Here are some valuable suggestions from former patients and families for caregivers:

  • Make an active choice to take charge of your life. Do not let the illness define who you are.
  • Sometimes crying is part of being strong.
  • Try not to put your life on hold. Continue to meet with friends, participate in hobbies or activities, and maintain as “normal” a schedule as possible in order to keep you energized and less likely to feel isolated, lonely, and/or burned out.
  • Be good to yourself. Self-care is not a luxury; it’s a necessity! If you intend to be a caregiver for your family member over the long term, it is essential to make and take time away for yourself with the assistance of friends and family as necessary.
  • Take care of your own physical, emotional, and spiritual health. As a caregiver for a person with a life-threatening illness, you participate in the journey as well. Recognizing this is the first step to good self-care.
  • Learn to recognize when you are stressed and identify your stress “triggers.” Learn and practice relaxation techniques. Deep breathing, visualization, meditation, and physical exercise can all be helpful for reducing stress. Please see the BMT social worker for more information on this.
  • Keep an eye on your consumption of alcohol and/or recreational drugs. You may feel “relaxed” in the short run, but they are depressants.
  • Learn to recognize the common signs of depression and seek professional help if you think you (or other members of the care giving team) are depressed.
Signs of Depression Include:
  1. Changes in sleep patterns. This can be too much sleep or not enough sleep.
  2. Changes in eating habits resulting in unwanted weight gain or loss
  3. Loss of interest in people and/or activities that you once enjoyed
  4. Becoming easily agitated, angered, or irritable
  5. Feeling tired and/or exhausted all the time
  6. Overwhelming feelings of guilt, hopelessness or worthlessness
  7. Thoughts of death or suicide, or attempting suicide
  • Get your financial and family affairs in order. This may include preparing Wills, Powers of Attorney, DNR, Advanced Directives, etc.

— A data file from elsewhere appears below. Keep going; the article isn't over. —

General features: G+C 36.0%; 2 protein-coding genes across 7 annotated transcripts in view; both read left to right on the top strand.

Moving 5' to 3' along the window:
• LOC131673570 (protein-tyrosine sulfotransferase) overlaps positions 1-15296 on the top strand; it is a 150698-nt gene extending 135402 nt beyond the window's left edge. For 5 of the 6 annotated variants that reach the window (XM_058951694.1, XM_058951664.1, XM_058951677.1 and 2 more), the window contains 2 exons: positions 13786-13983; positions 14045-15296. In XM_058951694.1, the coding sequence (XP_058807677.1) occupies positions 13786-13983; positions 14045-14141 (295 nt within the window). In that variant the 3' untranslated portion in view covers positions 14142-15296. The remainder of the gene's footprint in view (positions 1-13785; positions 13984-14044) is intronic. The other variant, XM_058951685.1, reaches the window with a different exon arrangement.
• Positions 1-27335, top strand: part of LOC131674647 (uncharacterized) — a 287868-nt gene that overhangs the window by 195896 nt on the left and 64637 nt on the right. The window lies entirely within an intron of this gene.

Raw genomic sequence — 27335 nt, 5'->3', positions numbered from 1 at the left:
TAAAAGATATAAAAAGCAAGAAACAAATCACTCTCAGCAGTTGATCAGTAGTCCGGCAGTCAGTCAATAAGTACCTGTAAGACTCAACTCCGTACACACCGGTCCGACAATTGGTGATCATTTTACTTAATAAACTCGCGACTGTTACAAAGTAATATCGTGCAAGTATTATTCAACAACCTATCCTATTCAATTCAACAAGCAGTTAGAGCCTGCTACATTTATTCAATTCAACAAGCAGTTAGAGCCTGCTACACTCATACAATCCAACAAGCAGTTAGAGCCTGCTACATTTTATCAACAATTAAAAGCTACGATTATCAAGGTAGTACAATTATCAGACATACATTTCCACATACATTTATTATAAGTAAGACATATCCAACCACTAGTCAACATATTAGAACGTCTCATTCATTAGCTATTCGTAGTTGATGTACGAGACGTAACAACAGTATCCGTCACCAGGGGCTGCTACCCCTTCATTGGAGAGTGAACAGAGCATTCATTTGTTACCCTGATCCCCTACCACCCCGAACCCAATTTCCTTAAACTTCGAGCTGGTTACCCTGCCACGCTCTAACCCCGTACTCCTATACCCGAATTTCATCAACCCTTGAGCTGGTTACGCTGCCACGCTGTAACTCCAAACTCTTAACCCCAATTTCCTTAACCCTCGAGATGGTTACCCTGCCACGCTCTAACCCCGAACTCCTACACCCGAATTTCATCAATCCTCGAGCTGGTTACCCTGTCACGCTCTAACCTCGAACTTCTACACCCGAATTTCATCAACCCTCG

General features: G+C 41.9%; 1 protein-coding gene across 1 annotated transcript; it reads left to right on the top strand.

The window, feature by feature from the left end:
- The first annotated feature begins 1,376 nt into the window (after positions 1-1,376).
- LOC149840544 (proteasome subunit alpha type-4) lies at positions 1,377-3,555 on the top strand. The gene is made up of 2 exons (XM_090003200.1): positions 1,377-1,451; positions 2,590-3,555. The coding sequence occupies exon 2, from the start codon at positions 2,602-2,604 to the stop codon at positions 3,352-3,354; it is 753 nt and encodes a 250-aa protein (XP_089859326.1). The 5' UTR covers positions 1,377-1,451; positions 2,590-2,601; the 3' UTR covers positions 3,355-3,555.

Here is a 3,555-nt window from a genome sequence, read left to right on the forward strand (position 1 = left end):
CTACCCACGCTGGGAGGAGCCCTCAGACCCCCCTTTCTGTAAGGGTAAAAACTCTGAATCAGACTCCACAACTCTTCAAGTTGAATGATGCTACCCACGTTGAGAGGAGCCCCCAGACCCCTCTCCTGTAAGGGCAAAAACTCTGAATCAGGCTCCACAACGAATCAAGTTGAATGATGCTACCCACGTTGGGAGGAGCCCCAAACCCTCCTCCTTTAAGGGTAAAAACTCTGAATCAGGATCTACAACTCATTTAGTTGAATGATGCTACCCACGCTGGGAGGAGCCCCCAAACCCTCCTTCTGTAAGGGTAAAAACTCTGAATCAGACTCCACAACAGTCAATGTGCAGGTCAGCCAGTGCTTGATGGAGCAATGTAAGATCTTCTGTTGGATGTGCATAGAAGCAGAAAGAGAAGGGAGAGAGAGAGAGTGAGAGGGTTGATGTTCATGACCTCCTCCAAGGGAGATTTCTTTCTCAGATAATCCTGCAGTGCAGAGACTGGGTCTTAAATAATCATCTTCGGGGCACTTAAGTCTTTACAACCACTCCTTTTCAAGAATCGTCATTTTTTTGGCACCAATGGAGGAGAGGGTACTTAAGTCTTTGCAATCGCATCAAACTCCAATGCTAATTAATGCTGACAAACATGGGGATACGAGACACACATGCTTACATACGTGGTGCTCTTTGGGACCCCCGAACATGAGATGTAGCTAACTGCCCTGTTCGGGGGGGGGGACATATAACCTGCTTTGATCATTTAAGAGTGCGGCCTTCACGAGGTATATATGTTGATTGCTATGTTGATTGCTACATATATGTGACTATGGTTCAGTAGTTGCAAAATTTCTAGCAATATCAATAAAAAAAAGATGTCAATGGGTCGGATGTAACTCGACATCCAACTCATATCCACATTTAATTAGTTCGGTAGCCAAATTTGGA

• Don’t do it all yourself! Seek, request, accept and if necessary, demand offers of help and be ready with suggestions, even if you are not used to doing any of this.
  • Educate yourself and be informed. Ask questions of the health care team and establish your caregiver role with the team. Learn as much as you can about your care recipient’s medical condition and the available community supports and resources. Knowledge is power.
  • Trust your instincts. They’re usually right!
  • Acknowledge and grieve the many losses that accompany a life-threatening illness, but don’t forget to dream your dreams.
  • Stand up for your rights as a caregiver. Honour your care giving role. Give yourself the credit and positive reinforcement/encouragement you deserve. Remember that the care that you provide does make a significant difference!
  • Have someone you can talk to. Seek support from other caregivers and professionals and develop a personalized support system. Consider participating in a support group.
  • Learn to say “NO”. Set limits as to your ability to provide care and be realistic in your planning and goals. Set priorities and learn and practice time and stress management techniques.
  • Consider keeping a journal on a regular basis. You can write down your thoughts about care giving, your hopes and dreams, disappointments and frustrations.
  • Don’t underestimate the value of maintaining a good sense of humour and perspective. Remember that you can plan all you like, but you can’t control everything. Laugh, regroup, and make the best of it.